The Afrikan Black Coalition (ABC) is a coalition designed to unify Black students across the UC system in order to discuss and resolve issues concerning academic policy, campus climate, and matriculation from the University. By bringing together the Afrikan/Black Student Unions from UC and CSU colleges, ABC presents the opportunity for unity in spite of geographical boundaries. This year’s conference was held at UC Santa Cruz last Friday evening to Monday afternoon.
The campus was abundant of conscious Black students who were there to implement or learn how to implement changes in society. The theme of the conference focused on the idea of “Reimagining Black Activism” and generating a new age of activism led by the youth.
Keynote speakers Marc Lamont Hill (political activist), Bobby Seale (Co-founder of the Black Panther Party), Ambassador Shabazz (Malcolm X’s eldest daughter), and Angela Davis (former Black Panther Party member) provided insight on their experience in the Movement and shared words of wisdom to the listening Black audience.
In his call to action, Marc Lamont Hill, a CNN analyst and political activist, touched vastly on the importance and understandings of the prison industrial complex and the private prison industry.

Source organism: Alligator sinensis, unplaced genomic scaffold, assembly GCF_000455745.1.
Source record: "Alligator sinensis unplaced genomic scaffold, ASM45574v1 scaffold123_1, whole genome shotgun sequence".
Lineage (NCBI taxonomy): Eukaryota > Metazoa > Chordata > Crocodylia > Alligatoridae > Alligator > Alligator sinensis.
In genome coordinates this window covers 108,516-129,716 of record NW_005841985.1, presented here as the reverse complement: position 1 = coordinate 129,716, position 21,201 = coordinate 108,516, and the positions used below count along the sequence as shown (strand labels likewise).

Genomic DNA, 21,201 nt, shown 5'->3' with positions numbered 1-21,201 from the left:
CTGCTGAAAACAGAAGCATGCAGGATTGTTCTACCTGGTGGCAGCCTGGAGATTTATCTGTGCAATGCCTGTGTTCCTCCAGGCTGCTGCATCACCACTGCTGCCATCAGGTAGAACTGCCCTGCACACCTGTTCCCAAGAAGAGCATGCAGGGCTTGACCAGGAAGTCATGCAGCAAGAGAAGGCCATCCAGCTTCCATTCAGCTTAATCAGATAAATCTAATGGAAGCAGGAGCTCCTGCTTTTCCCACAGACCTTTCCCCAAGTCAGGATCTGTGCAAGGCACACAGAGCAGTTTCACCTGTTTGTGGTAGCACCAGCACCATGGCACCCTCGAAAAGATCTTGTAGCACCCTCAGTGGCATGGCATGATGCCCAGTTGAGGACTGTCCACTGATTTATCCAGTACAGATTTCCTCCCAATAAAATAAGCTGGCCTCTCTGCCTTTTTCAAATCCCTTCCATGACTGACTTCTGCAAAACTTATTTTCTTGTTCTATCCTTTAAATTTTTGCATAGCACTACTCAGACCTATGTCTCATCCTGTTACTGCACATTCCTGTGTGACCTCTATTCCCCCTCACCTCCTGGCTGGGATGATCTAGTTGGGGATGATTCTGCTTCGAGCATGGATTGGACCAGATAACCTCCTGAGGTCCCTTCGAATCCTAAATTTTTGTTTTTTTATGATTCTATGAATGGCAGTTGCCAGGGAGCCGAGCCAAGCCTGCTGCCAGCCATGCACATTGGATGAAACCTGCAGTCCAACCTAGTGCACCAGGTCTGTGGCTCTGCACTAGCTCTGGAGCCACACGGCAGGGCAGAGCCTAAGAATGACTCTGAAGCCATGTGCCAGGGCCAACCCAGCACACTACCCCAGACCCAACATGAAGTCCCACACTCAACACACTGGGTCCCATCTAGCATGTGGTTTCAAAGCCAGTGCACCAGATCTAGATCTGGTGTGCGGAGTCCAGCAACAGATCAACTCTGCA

“We create an entire industry on the prison”, Hill said. For example, he continued, “A town with a population of 20,000, Six, seven, or eight thousand [locals] work in the prison, and you add the 8,000 prisoners who weren’t from that town [who were] sent to the middle of nowhere… those 10,000 people now make the town’s residency rate 30,000. They [prisoners] count as residents of the town even though they can’t vote. So now you got 30,000 people in the town, the town gets more money, [and] more political representation… the whole town exists because of the prison.”
He expressed the expansion of criminality as an economic incentive for the private prison industry. Through systematic inequalities and injustices, capitalism is reinforced through public incarceration and private funding. With statistics showing the majority of these prison populations as African-American males, there comes a time where we must question the system at hand.
In his address, he affirmed that we as a community cannot talk about educational justice without prison justice, and therefore we must challenge ourselves to step up and do the work. He left the audience with words of instruction and encouraged the Black community to “Ask different questions [and to] engage in the practice of deep listening to understand the perspectives of one another.”